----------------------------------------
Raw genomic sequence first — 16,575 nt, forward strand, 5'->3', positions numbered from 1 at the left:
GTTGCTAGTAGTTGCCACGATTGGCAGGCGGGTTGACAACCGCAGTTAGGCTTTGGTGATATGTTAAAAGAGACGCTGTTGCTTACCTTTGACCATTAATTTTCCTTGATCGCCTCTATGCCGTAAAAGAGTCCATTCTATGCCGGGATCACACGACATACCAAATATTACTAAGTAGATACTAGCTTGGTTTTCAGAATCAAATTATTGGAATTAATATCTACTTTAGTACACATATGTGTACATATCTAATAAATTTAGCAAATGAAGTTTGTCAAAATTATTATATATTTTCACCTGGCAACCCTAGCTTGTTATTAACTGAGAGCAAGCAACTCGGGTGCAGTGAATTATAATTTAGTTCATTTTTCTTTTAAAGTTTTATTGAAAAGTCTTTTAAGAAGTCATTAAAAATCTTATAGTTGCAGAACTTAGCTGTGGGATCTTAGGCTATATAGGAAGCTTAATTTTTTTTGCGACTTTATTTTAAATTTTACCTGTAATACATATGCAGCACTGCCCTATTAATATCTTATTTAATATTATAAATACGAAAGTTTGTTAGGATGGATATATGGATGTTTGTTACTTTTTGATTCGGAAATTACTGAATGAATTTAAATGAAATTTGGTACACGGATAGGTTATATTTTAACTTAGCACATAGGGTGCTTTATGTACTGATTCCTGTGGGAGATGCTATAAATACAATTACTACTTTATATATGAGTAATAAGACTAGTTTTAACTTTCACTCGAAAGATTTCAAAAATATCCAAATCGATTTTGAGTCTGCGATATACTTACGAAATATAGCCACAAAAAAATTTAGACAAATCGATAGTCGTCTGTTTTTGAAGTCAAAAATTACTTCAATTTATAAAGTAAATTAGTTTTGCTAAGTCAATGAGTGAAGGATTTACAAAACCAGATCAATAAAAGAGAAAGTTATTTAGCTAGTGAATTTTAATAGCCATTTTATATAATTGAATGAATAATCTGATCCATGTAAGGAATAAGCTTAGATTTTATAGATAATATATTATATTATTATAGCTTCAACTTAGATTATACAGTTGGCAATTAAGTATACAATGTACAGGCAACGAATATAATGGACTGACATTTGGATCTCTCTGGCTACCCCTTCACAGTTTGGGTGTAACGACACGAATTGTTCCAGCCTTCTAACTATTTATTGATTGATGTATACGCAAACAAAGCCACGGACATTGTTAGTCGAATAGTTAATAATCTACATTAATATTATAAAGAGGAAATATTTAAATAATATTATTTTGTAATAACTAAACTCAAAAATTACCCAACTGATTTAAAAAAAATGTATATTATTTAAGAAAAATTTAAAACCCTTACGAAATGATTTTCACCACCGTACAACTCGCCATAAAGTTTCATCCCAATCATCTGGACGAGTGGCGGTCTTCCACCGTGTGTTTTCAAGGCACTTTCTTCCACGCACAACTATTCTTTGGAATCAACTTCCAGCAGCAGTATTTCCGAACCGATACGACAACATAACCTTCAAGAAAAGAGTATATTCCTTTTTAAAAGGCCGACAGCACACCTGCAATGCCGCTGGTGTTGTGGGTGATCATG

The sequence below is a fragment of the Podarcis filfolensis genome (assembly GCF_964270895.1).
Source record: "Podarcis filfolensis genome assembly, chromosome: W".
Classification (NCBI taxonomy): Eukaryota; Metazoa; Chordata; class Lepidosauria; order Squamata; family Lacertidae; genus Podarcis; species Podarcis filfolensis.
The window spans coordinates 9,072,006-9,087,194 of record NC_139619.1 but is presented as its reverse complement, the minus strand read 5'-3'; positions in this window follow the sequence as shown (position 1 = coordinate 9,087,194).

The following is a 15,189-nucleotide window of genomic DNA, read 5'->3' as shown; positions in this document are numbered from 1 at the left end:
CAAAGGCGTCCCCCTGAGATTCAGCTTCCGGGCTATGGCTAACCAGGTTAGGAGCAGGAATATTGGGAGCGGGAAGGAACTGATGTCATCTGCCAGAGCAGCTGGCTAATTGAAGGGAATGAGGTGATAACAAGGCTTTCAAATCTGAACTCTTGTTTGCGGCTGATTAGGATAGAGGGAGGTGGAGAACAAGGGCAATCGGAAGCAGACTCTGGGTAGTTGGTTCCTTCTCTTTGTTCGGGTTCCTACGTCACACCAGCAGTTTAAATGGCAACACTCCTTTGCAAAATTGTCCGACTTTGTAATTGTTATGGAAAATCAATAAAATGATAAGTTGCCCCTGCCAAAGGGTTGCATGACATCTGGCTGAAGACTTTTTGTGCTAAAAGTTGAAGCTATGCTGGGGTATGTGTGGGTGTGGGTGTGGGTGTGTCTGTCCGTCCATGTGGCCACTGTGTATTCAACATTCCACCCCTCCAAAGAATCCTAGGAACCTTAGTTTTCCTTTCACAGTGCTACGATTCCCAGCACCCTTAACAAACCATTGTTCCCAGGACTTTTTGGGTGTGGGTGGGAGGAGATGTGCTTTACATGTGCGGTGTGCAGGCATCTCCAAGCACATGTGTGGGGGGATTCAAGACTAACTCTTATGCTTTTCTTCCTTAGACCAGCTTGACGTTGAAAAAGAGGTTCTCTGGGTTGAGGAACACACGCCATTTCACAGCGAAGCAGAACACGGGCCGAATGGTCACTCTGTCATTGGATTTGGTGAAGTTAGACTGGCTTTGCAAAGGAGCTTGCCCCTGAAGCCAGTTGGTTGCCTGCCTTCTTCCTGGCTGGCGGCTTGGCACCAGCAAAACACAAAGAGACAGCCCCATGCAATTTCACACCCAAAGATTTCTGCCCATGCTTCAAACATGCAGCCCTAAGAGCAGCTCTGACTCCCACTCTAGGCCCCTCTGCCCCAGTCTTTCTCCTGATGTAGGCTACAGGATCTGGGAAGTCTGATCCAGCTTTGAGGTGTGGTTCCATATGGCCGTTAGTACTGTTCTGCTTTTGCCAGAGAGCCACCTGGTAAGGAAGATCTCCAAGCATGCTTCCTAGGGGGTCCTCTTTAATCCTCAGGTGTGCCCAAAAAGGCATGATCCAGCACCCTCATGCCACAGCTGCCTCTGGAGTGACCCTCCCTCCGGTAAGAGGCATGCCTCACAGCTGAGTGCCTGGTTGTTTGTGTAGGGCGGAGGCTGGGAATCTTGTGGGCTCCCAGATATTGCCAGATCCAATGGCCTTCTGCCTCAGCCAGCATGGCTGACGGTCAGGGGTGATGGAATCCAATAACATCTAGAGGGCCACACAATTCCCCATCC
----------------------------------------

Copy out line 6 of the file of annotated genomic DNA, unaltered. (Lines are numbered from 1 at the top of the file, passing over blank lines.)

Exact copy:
The window spans coordinates 9,072,006-9,087,194 of record NC_139619.1 but is presented as its reverse complement, the minus strand read 5'-3'; positions in this window follow the sequence as shown (position 1 = coordinate 9,087,194).